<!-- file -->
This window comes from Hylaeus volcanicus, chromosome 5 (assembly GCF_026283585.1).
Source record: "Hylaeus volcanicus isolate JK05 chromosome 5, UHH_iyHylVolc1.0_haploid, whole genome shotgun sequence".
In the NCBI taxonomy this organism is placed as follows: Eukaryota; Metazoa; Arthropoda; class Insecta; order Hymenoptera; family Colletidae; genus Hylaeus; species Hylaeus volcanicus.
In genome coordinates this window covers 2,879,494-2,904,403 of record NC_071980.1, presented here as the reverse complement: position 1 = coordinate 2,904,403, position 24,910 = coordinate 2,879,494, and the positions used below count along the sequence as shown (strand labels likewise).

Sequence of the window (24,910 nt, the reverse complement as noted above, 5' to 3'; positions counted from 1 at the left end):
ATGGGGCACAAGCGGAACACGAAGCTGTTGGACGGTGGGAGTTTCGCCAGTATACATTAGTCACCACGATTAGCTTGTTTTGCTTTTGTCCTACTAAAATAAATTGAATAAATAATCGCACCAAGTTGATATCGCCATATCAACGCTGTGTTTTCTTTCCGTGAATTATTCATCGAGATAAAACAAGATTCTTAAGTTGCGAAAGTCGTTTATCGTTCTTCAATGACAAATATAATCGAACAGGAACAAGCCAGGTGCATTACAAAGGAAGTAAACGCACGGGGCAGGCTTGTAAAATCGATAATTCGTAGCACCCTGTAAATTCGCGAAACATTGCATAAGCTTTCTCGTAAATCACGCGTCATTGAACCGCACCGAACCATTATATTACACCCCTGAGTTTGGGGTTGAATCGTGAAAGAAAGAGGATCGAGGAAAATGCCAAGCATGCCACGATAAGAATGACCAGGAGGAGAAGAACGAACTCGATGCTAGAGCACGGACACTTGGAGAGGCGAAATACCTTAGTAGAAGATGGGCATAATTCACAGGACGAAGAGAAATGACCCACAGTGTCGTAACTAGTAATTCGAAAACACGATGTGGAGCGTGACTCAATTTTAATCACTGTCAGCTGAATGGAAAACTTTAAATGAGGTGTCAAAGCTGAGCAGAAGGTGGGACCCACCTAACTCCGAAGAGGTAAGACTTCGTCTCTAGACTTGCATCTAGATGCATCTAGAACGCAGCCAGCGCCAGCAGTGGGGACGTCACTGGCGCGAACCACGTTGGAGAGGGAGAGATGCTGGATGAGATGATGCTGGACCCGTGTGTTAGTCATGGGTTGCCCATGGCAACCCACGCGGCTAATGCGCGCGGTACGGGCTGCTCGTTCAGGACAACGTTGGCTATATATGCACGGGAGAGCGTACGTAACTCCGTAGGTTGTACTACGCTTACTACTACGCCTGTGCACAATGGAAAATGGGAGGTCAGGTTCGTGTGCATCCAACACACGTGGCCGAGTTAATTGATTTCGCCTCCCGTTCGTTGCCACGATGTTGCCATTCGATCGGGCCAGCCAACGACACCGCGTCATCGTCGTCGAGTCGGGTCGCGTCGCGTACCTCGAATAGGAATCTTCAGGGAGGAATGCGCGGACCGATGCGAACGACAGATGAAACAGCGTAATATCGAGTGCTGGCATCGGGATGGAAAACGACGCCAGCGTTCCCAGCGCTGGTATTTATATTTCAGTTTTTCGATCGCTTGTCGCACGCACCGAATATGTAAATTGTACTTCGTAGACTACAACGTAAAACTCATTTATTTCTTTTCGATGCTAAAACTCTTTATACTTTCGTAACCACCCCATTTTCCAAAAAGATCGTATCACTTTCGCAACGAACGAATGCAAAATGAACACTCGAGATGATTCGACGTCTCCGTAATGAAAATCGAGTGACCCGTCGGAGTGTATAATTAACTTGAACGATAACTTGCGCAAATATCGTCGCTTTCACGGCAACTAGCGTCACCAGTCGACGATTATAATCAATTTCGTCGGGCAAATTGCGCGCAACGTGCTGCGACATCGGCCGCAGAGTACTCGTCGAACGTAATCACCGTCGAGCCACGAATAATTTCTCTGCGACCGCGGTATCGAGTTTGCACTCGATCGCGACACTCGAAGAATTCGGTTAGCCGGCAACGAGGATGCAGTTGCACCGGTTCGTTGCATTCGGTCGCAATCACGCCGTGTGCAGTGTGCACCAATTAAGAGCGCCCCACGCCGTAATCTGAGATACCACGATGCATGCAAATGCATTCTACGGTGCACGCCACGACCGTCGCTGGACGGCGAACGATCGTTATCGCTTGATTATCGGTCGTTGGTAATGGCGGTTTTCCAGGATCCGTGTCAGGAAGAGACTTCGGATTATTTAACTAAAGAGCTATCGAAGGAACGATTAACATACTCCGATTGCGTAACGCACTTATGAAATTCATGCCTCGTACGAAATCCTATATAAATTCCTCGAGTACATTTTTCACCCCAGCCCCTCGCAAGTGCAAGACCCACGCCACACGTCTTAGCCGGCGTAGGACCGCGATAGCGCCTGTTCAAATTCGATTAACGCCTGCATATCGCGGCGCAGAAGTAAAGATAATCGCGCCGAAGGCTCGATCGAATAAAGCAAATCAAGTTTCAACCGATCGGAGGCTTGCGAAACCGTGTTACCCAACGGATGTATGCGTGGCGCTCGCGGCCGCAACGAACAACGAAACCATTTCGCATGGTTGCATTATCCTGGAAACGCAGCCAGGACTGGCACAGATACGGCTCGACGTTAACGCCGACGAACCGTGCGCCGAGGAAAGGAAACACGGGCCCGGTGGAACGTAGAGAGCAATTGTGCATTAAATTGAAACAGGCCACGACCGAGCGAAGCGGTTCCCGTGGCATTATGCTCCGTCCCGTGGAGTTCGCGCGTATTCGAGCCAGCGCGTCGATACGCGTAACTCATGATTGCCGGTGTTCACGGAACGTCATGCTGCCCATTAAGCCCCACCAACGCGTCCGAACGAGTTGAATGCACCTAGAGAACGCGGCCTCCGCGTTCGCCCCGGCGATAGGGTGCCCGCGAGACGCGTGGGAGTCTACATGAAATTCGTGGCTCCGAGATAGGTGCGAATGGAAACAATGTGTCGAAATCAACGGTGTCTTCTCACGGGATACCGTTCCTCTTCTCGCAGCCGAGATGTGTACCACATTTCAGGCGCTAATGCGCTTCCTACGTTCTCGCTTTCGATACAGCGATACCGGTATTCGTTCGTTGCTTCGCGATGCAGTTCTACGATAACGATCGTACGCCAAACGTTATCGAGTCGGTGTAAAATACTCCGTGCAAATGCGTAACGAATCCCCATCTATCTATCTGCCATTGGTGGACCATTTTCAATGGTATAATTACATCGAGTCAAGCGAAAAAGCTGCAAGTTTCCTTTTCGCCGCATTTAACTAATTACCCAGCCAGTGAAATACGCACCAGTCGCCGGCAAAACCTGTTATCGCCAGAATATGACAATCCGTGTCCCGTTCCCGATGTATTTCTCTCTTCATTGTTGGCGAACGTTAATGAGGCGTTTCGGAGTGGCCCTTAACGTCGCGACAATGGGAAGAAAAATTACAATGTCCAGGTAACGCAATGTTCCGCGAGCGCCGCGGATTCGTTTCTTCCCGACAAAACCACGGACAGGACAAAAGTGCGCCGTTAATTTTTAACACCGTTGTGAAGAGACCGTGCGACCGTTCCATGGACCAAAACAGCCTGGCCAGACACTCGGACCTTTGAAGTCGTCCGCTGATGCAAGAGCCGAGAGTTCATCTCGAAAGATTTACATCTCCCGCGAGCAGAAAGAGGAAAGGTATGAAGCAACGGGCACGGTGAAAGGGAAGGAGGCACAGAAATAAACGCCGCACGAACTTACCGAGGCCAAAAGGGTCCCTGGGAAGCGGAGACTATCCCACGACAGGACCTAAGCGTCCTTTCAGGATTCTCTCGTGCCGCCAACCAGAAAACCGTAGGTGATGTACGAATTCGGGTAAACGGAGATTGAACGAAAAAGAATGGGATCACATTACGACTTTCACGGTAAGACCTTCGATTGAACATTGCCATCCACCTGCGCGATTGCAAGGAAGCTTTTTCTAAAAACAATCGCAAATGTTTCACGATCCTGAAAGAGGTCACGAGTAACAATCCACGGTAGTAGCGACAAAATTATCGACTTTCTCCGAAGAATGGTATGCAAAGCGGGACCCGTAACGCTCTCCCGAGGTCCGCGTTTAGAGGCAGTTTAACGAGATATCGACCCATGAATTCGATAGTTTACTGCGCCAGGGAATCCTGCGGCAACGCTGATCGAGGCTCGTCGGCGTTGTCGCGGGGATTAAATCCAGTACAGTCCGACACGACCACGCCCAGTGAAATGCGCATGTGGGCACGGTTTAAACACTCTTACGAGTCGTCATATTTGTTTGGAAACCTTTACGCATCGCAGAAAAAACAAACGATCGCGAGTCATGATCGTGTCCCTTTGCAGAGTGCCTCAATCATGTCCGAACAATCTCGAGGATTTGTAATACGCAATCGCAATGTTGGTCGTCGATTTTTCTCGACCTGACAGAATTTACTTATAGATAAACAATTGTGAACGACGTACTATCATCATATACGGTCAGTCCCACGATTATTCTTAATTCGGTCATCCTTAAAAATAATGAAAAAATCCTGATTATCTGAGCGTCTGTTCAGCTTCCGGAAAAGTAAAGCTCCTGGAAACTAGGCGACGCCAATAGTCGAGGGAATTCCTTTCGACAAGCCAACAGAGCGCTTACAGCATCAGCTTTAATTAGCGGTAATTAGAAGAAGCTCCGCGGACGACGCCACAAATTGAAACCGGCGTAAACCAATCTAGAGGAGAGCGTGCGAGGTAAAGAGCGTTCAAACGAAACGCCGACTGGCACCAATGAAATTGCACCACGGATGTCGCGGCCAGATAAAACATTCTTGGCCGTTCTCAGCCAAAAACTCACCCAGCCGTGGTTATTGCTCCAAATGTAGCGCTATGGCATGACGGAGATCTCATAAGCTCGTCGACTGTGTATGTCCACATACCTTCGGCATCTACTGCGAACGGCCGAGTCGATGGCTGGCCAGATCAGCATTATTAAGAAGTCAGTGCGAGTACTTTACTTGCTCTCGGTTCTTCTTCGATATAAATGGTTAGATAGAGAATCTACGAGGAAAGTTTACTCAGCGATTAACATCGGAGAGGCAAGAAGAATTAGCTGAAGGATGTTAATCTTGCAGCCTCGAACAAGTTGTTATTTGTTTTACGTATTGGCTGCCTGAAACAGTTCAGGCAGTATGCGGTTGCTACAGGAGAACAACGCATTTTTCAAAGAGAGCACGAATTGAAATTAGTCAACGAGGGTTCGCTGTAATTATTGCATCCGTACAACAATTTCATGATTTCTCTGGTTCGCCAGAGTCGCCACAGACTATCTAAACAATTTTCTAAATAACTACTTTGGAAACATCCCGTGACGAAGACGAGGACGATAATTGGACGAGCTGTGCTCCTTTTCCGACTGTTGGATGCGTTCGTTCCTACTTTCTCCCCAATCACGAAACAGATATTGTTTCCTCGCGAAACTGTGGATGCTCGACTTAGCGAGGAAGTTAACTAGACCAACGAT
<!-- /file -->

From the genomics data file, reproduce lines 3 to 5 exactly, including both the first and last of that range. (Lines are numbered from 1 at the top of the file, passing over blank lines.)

In the NCBI taxonomy this organism is placed as follows: Eukaryota; Metazoa; Arthropoda; class Insecta; order Hymenoptera; family Colletidae; genus Hylaeus; species Hylaeus volcanicus.
In genome coordinates this window covers 2,879,494-2,904,403 of record NC_071980.1, presented here as the reverse complement: position 1 = coordinate 2,904,403, position 24,910 = coordinate 2,879,494, and the positions used below count along the sequence as shown (strand labels likewise).

Sequence of the window (24,910 nt, the reverse complement as noted above, 5' to 3'; positions counted from 1 at the left end):